We have a real problem in Maine. According to the most recent data from the U.S. Department of Education, Maine restrains more students per capita than any other state and secludes students at the second highest rate in the country.

At least 90 percent of seclusions and restraints in Maine involve students with disabilities. And we are going in the wrong direction. During the 2020-21 school year, which was shortened due to the pandemic, Maine schools reported using 17,262 restraints, an all-time high. Unfortunately, because of underreporting, the actual numbers are likely even higher.

Seclusion and restraint are harmful and ineffective. In 2012, the U.S. Department of Education wrote that the use of restraint and seclusion can have very serious consequences, including, most tragically, death. The department also stated that there is no evidence that using restraint or seclusion is effective in reducing the occurrence of problem behaviors.

In a March letter to congressional leadership urging national action, Maine Attorney General Aaron Frey and 16 other attorneys general wrote that seclusion and restraint are “inherently dangerous behavior interventions that have no therapeutic or educational value, may exacerbate existing mental health conditions, and can cause long lasting emotional trauma.”

We need to end the reliance on these dangerous and ineffective practices.

There is a bill before the Maine Legislature to address this problem. L.D. 1373, An Act to Keep All Maine Students Safe by Restricting the Use of Seclusion and Restraint in Schools, would limit the use of restraint to situations where a student’s behavior poses an imminent danger of serious physical injury to the student or others, prohibit particularly dangerous restraints, including prone restraint and restraints that are contraindicated by a student’s disability, and eliminate the use of seclusion.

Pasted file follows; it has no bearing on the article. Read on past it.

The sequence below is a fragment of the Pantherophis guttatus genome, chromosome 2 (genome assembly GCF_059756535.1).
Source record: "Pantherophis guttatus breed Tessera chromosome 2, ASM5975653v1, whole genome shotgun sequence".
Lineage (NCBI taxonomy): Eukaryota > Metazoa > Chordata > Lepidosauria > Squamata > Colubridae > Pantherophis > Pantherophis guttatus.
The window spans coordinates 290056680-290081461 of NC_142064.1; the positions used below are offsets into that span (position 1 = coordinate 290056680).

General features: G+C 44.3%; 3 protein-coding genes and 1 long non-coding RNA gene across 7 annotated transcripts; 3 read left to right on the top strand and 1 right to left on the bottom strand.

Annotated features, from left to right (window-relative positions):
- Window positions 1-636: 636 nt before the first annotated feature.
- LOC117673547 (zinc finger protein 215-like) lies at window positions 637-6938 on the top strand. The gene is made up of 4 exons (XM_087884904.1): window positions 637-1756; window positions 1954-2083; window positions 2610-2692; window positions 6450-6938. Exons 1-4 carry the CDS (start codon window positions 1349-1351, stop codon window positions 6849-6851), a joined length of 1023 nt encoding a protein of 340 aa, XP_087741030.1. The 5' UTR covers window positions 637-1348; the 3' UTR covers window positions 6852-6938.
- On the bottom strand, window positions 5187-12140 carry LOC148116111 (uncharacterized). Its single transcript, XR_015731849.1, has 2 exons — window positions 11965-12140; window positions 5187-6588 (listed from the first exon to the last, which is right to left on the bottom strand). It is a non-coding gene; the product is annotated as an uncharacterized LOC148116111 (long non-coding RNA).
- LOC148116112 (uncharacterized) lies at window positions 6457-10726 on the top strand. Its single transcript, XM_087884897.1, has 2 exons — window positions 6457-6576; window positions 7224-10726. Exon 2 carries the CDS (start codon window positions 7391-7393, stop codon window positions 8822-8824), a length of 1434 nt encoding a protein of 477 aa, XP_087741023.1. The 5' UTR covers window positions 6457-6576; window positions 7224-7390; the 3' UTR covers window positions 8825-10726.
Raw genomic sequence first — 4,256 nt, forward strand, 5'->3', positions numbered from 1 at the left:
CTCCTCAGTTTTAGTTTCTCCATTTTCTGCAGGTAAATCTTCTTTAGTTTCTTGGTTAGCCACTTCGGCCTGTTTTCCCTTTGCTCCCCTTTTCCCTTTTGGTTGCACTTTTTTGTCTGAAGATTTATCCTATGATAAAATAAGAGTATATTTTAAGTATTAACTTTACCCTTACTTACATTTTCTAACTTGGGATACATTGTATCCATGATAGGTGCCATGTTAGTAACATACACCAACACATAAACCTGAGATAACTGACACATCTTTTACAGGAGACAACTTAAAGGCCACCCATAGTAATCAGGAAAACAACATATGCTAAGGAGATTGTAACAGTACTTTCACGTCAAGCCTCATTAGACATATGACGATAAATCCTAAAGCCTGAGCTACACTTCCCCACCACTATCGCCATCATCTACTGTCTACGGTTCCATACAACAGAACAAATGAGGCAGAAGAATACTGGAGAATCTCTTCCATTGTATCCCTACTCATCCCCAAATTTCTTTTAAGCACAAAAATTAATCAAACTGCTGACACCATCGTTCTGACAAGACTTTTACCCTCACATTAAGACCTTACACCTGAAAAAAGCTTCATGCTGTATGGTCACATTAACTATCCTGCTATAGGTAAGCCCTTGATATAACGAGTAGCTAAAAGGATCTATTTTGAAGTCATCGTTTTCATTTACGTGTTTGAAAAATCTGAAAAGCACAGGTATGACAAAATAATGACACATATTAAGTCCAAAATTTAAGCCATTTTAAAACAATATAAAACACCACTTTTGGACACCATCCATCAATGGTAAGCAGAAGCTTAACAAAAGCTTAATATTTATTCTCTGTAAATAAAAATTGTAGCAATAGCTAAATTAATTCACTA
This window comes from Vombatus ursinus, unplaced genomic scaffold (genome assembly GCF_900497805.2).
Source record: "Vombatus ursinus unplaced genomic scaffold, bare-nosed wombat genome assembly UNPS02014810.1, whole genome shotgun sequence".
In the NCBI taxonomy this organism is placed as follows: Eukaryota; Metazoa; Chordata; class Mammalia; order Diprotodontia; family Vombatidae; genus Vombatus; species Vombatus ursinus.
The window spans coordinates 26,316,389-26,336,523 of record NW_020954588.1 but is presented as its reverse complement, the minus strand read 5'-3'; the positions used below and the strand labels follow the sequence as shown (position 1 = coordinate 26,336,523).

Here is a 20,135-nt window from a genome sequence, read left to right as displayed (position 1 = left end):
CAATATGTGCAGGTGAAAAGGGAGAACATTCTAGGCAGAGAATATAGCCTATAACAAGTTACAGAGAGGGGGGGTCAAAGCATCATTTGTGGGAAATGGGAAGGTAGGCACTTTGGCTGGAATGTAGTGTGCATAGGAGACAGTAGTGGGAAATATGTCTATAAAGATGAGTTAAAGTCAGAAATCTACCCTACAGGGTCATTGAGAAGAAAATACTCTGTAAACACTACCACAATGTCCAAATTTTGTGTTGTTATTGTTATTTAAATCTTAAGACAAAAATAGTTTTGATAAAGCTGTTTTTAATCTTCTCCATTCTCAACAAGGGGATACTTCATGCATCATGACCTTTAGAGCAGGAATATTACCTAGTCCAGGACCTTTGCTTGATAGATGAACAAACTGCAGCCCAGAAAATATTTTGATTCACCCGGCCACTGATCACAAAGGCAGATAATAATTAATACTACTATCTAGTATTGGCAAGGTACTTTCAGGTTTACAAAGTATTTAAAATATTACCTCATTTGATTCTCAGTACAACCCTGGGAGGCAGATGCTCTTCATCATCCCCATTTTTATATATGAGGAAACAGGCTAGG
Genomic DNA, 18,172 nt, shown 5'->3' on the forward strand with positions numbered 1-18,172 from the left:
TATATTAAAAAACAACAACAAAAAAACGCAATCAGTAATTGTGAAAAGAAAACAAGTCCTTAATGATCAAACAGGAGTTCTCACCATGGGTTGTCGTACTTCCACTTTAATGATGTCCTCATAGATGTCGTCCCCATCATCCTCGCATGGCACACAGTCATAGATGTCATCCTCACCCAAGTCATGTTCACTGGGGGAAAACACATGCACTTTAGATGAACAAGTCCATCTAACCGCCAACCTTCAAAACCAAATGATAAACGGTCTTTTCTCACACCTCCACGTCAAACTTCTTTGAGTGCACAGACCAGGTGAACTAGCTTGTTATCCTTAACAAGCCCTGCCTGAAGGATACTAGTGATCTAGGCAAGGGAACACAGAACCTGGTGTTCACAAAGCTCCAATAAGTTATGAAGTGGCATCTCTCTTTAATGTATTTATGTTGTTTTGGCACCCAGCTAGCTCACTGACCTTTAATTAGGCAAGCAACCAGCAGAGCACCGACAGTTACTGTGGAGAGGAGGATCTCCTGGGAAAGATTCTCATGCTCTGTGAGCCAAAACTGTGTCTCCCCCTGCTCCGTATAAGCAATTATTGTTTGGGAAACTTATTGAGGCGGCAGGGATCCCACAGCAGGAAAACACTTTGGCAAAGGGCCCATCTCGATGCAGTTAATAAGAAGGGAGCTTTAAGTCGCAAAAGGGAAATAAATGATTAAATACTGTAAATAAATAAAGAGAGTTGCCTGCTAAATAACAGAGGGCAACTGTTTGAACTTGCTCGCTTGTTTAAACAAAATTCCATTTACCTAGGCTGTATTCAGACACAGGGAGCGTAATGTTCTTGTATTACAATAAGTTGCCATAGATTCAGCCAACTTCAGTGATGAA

L.D. 1373 is modeled after pending national legislation co-sponsored by U.S. Rep. Chellie Pingree and is in line with efforts to reduce the use of these dangerous and ineffective practices in other states.

Although these practices appear to have become normalized in a number of schools in Maine, restraining and secluding kids is not necessary or inevitable. Ross Greene, of the Portland-based organization Lives in the Balance, testified at the public hearing in support of L.D. 1373. He said that he is aware of no research indicating that restraint or seclusion is necessary for school safety. Instead, kids and staff are most likely to be injured when they are restrained.  He also made clear that there are many schools, dealing with equally difficult kids, that never use restraint and seclusion. Seclusion is already prohibited in youth-serving residential settings in Maine, as well as in schools in a growing number of states, including Georgia, Hawaii, Nevada, Pennsylvania and Texas.

By raising the threshold for the use of restraint in emergency interventions, preventing inherently dangerous restraint practices and eliminating the use of seclusion, L.D. 1373 will move Maine schools to adopt more comprehensive approaches focused on prevention that meet student needs and reduce challenging behaviors.

Maine schools are set to receive over $400 million in new federal funds to address the impacts of pandemic related educational disruptions. They could devote some of these resources to expand the use of preventative and evidence-based practices to meet students’ social, emotional and behavioral needs. The best emergency response is to do the work required to avoid an emergency in the first place.

The Maine Legislature should pass L.D. 1373 and implement the policy within two years to send a clear message to schools that they must work to eliminate the use of seclusion and reduce their reliance on restraint.

We can meet the needs of all students without resorting to these harmful and ineffective practices.

Only subscribers are eligible to post comments. Please subscribe or login first for digital access. Here’s why.

Use the form below to reset your password. When you've submitted your account email, we will send an email with a reset code.